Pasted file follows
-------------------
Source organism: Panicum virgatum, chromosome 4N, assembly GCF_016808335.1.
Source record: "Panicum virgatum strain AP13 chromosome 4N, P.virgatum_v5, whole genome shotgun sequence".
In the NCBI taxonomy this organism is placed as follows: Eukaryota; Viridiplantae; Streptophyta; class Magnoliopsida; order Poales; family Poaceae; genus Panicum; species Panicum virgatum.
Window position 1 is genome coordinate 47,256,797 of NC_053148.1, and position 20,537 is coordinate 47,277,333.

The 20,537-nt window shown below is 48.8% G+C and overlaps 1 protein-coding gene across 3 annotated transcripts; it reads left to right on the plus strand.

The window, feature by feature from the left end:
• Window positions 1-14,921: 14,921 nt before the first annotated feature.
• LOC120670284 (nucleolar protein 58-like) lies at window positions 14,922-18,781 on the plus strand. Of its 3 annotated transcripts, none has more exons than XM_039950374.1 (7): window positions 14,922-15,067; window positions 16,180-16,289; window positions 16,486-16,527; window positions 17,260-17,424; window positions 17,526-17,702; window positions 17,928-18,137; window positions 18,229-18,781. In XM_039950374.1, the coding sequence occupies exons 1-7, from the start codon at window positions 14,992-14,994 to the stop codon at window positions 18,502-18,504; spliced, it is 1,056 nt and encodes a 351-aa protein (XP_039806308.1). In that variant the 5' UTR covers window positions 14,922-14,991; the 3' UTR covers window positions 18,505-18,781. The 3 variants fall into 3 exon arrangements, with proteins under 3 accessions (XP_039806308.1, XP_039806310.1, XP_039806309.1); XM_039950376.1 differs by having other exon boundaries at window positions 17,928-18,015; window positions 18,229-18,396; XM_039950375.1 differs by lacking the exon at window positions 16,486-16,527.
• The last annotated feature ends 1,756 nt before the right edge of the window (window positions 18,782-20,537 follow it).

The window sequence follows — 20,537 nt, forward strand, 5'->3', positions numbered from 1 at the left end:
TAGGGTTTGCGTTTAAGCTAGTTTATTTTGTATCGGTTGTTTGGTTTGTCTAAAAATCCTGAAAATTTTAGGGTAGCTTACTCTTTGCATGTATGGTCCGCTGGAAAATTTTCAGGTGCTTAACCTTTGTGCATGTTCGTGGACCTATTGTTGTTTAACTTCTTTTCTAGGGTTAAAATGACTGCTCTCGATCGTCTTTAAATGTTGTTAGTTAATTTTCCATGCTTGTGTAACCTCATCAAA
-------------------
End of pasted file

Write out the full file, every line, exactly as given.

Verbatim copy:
Source organism: Panicum virgatum, chromosome 4N, assembly GCF_016808335.1.
Source record: "Panicum virgatum strain AP13 chromosome 4N, P.virgatum_v5, whole genome shotgun sequence".
In the NCBI taxonomy this organism is placed as follows: Eukaryota; Viridiplantae; Streptophyta; class Magnoliopsida; order Poales; family Poaceae; genus Panicum; species Panicum virgatum.
Window position 1 is genome coordinate 47,256,797 of NC_053148.1, and position 20,537 is coordinate 47,277,333.

The 20,537-nt window shown below is 48.8% G+C and overlaps 1 protein-coding gene across 3 annotated transcripts; it reads left to right on the plus strand.

The window, feature by feature from the left end:
• Window positions 1-14,921: 14,921 nt before the first annotated feature.
• LOC120670284 (nucleolar protein 58-like) lies at window positions 14,922-18,781 on the plus strand. Of its 3 annotated transcripts, none has more exons than XM_039950374.1 (7): window positions 14,922-15,067; window positions 16,180-16,289; window positions 16,486-16,527; window positions 17,260-17,424; window positions 17,526-17,702; window positions 17,928-18,137; window positions 18,229-18,781. In XM_039950374.1, the coding sequence occupies exons 1-7, from the start codon at window positions 14,992-14,994 to the stop codon at window positions 18,502-18,504; spliced, it is 1,056 nt and encodes a 351-aa protein (XP_039806308.1). In that variant the 5' UTR covers window positions 14,922-14,991; the 3' UTR covers window positions 18,505-18,781. The 3 variants fall into 3 exon arrangements, with proteins under 3 accessions (XP_039806308.1, XP_039806310.1, XP_039806309.1); XM_039950376.1 differs by having other exon boundaries at window positions 17,928-18,015; window positions 18,229-18,396; XM_039950375.1 differs by lacking the exon at window positions 16,486-16,527.
• The last annotated feature ends 1,756 nt before the right edge of the window (window positions 18,782-20,537 follow it).

The window sequence follows — 20,537 nt, forward strand, 5'->3', positions numbered from 1 at the left end:
TAGGGTTTGCGTTTAAGCTAGTTTATTTTGTATCGGTTGTTTGGTTTGTCTAAAAATCCTGAAAATTTTAGGGTAGCTTACTCTTTGCATGTATGGTCCGCTGGAAAATTTTCAGGTGCTTAACCTTTGTGCATGTTCGTGGACCTATTGTTGTTTAACTTCTTTTCTAGGGTTAAAATGACTGCTCTCGATCGTCTTTAAATGTTGTTAGTTAATTTTCCATGCTTGTGTAACCTCATCAAA